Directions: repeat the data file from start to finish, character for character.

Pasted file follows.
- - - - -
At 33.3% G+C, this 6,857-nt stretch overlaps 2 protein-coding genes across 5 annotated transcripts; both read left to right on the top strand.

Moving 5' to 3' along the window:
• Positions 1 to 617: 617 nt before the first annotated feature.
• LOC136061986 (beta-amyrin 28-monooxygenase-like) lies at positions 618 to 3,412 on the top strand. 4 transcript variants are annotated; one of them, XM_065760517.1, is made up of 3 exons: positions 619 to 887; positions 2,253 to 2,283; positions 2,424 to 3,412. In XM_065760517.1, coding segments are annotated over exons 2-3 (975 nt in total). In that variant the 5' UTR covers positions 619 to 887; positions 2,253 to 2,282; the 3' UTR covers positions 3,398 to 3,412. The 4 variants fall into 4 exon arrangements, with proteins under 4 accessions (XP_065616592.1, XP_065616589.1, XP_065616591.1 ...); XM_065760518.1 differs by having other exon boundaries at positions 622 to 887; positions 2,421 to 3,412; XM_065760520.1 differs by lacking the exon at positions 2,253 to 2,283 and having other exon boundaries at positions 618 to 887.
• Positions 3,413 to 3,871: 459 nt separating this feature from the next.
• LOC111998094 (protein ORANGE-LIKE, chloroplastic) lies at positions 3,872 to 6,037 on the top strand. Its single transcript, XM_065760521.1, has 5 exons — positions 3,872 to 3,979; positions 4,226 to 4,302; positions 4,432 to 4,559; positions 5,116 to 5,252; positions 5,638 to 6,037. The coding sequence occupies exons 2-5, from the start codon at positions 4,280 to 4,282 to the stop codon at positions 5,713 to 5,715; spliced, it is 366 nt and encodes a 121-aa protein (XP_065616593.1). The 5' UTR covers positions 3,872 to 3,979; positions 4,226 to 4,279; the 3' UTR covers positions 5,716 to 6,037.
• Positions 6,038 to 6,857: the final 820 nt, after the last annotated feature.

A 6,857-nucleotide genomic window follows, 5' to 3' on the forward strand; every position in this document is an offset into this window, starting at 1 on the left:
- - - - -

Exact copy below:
At 33.3% G+C, this 6,857-nt stretch overlaps 2 protein-coding genes across 5 annotated transcripts; both read left to right on the top strand.

Moving 5' to 3' along the window:
• Positions 1 to 617: 617 nt before the first annotated feature.
• LOC136061986 (beta-amyrin 28-monooxygenase-like) lies at positions 618 to 3,412 on the top strand. 4 transcript variants are annotated; one of them, XM_065760517.1, is made up of 3 exons: positions 619 to 887; positions 2,253 to 2,283; positions 2,424 to 3,412. In XM_065760517.1, coding segments are annotated over exons 2-3 (975 nt in total). In that variant the 5' UTR covers positions 619 to 887; positions 2,253 to 2,282; the 3' UTR covers positions 3,398 to 3,412. The 4 variants fall into 4 exon arrangements, with proteins under 4 accessions (XP_065616592.1, XP_065616589.1, XP_065616591.1 ...); XM_065760518.1 differs by having other exon boundaries at positions 622 to 887; positions 2,421 to 3,412; XM_065760520.1 differs by lacking the exon at positions 2,253 to 2,283 and having other exon boundaries at positions 618 to 887.
• Positions 3,413 to 3,871: 459 nt separating this feature from the next.
• LOC111998094 (protein ORANGE-LIKE, chloroplastic) lies at positions 3,872 to 6,037 on the top strand. Its single transcript, XM_065760521.1, has 5 exons — positions 3,872 to 3,979; positions 4,226 to 4,302; positions 4,432 to 4,559; positions 5,116 to 5,252; positions 5,638 to 6,037. The coding sequence occupies exons 2-5, from the start codon at positions 4,280 to 4,282 to the stop codon at positions 5,713 to 5,715; spliced, it is 366 nt and encodes a 121-aa protein (XP_065616593.1). The 5' UTR covers positions 3,872 to 3,979; positions 4,226 to 4,279; the 3' UTR covers positions 5,716 to 6,037.
• Positions 6,038 to 6,857: the final 820 nt, after the last annotated feature.

A 6,857-nucleotide genomic window follows, 5' to 3' on the forward strand; every position in this document is an offset into this window, starting at 1 on the left: